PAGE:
Everything You Need to Know About Piercing Rejection

Blonde girl with a nose septum piercing

Whenever you get a new piercing, your body treats it as a wound. It takes time and proper piercing aftercare to heal the wound and make your body adapt to the piercing.

However, sometimes, your body will start pushing out the jewelry before the wound can heal. This phenomenon is known as piercing rejection.

In this post, we will give you a brief overview of why rejection occurs, common piercing rejection signs and how to deal with piercing rejection.

Why Does Piercing Rejection Occur?

While piercing rejection is not very common, it can happen. There are a number of factors that can increase the chances of a piercing getting rejected by the body. These include:

  • Location of the Piercing

Flat body surfaces with tight skin can increase the risk of rejection as they put pressure on the piercing.

  • Allergic Reaction

Choosing low-quality jewelry for your piercing can result in an allergic reaction. Materials are most prone to causing allergies to include nickel and lead. Thus, always choose piercing-safe metals, such as titanium and 14k gold.

  • Infection

An infected piercing elicits an immune response in the body that can increase your body’s drive to reject the piercing.

Common Piercing Rejection Signs to look out for

Here’s what you should look out for if you suspect a piercing rejection.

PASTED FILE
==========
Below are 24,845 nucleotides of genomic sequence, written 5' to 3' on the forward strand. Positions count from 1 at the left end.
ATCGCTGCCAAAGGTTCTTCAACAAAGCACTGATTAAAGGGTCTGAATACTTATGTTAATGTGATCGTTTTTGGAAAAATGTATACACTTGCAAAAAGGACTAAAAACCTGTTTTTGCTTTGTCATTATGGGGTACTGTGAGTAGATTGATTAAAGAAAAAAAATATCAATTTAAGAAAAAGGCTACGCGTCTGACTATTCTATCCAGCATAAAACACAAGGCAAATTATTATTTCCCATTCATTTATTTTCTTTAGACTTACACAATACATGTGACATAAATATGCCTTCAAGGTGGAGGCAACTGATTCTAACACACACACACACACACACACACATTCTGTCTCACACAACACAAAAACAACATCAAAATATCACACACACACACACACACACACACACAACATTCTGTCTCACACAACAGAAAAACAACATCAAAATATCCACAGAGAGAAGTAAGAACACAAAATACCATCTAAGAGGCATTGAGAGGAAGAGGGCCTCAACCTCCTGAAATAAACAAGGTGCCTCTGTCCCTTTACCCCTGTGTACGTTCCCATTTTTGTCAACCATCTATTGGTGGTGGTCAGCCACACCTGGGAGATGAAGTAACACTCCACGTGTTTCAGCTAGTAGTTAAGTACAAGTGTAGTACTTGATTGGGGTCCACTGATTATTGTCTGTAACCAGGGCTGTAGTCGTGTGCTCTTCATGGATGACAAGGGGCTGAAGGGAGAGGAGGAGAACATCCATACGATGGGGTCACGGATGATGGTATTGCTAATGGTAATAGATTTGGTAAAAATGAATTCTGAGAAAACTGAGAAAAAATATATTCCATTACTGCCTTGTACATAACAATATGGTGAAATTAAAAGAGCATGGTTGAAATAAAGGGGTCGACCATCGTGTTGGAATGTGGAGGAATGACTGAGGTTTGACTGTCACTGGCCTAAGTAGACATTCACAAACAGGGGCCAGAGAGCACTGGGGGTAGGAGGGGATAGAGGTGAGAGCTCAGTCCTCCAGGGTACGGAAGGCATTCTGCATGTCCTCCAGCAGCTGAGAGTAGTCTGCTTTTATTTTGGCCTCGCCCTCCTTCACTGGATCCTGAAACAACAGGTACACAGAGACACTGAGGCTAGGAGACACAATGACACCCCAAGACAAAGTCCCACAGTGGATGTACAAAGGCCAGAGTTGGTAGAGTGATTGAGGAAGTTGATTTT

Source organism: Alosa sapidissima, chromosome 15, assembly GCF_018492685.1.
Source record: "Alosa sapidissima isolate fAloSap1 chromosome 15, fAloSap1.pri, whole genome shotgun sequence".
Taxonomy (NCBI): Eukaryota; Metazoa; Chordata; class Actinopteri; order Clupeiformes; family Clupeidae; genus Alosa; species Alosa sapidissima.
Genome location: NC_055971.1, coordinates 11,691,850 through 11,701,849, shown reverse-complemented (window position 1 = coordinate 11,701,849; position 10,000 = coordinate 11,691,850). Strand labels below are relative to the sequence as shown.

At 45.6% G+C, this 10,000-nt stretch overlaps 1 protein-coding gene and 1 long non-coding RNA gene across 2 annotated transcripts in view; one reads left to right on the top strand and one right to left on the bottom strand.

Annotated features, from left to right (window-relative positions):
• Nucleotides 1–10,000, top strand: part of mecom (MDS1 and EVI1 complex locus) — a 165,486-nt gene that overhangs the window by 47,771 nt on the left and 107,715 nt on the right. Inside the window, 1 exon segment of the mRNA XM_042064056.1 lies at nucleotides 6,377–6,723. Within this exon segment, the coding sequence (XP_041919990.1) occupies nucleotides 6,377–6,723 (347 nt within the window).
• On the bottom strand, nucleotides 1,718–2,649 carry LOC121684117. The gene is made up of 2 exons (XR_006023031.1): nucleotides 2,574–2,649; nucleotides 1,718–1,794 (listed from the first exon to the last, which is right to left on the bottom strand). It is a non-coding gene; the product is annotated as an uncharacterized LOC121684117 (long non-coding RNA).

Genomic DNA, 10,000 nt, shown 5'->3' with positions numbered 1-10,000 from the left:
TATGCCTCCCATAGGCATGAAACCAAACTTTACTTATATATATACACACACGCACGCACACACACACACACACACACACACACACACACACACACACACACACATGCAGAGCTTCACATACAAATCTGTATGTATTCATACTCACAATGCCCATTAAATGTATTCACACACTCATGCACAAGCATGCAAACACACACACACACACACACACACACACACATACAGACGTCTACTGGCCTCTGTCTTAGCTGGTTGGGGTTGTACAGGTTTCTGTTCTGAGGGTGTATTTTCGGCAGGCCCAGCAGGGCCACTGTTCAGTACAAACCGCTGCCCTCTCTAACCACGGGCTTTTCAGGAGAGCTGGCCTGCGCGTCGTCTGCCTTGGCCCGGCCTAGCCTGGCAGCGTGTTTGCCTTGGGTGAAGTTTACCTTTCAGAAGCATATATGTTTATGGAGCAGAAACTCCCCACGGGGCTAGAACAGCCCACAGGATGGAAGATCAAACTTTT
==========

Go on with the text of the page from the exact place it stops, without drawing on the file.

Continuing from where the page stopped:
• Jewelry Getting Migrated

If you feel that your stud or ring is changing its position, there is a high chance of rejection. Early signs of migrating piercing jewelry include stretch marks around the piercing and widening of holes.

  • Changes in Skin Texture and Color

Rejection often leads to skin looking thinner and tighter around the piercing. Moreover, the skin appears to be transparent or near-transparent.

  • Flaky or Inflamed Skin

A certain level of inflammation is involved in all kinds of piercings. However, it should dampen after the first few days. If you feel that the area around the piercing is inflamed and continuously painful, it could be a sign of rejection. Flaky, peeling, or calloused skin are also potential symptoms of piercing rejection.

What to Do if You Experience a Piercing Rejection

As soon as you notice signs of piercing rejection, you should get in touch with your piercer. If the jewelry has started to migrate, it’s best to get it removed because leaving it there will not only damage the skin but also make it harder for you to get the piercing again.

After you get the jewelry removed, make sure to give your skin ample time to get fully healed before you consider re-piercing.

Always choose a reliable piercer for all your piercing jobs and pick safe metals for your piercing.